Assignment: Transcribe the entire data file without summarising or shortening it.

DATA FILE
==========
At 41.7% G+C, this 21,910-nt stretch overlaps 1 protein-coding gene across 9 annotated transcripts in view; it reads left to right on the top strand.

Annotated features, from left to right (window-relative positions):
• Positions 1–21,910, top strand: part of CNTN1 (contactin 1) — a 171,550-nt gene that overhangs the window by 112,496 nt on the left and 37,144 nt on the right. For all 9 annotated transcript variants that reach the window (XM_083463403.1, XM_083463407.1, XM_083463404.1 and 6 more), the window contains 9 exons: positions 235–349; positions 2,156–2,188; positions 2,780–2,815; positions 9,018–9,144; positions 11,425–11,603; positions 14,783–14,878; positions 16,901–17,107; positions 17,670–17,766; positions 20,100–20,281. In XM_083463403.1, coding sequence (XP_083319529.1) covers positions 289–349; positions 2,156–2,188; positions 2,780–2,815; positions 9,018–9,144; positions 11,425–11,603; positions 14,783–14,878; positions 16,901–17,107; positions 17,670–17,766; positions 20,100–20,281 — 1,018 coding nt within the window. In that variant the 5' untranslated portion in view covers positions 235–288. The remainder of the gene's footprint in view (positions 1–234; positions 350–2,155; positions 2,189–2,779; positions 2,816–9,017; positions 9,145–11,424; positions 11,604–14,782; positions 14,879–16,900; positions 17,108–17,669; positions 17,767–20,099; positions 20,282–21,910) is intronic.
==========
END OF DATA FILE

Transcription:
At 41.7% G+C, this 21,910-nt stretch overlaps 1 protein-coding gene across 9 annotated transcripts in view; it reads left to right on the top strand.

Annotated features, from left to right (window-relative positions):
• Positions 1–21,910, top strand: part of CNTN1 (contactin 1) — a 171,550-nt gene that overhangs the window by 112,496 nt on the left and 37,144 nt on the right. For all 9 annotated transcript variants that reach the window (XM_083463403.1, XM_083463407.1, XM_083463404.1 and 6 more), the window contains 9 exons: positions 235–349; positions 2,156–2,188; positions 2,780–2,815; positions 9,018–9,144; positions 11,425–11,603; positions 14,783–14,878; positions 16,901–17,107; positions 17,670–17,766; positions 20,100–20,281. In XM_083463403.1, coding sequence (XP_083319529.1) covers positions 289–349; positions 2,156–2,188; positions 2,780–2,815; positions 9,018–9,144; positions 11,425–11,603; positions 14,783–14,878; positions 16,901–17,107; positions 17,670–17,766; positions 20,100–20,281 — 1,018 coding nt within the window. In that variant the 5' untranslated portion in view covers positions 235–288. The remainder of the gene's footprint in view (positions 1–234; positions 350–2,155; positions 2,189–2,779; positions 2,816–9,017; positions 9,145–11,424; positions 11,604–14,782; positions 14,879–16,900; positions 17,108–17,669; positions 17,767–20,099; positions 20,282–21,910) is intronic.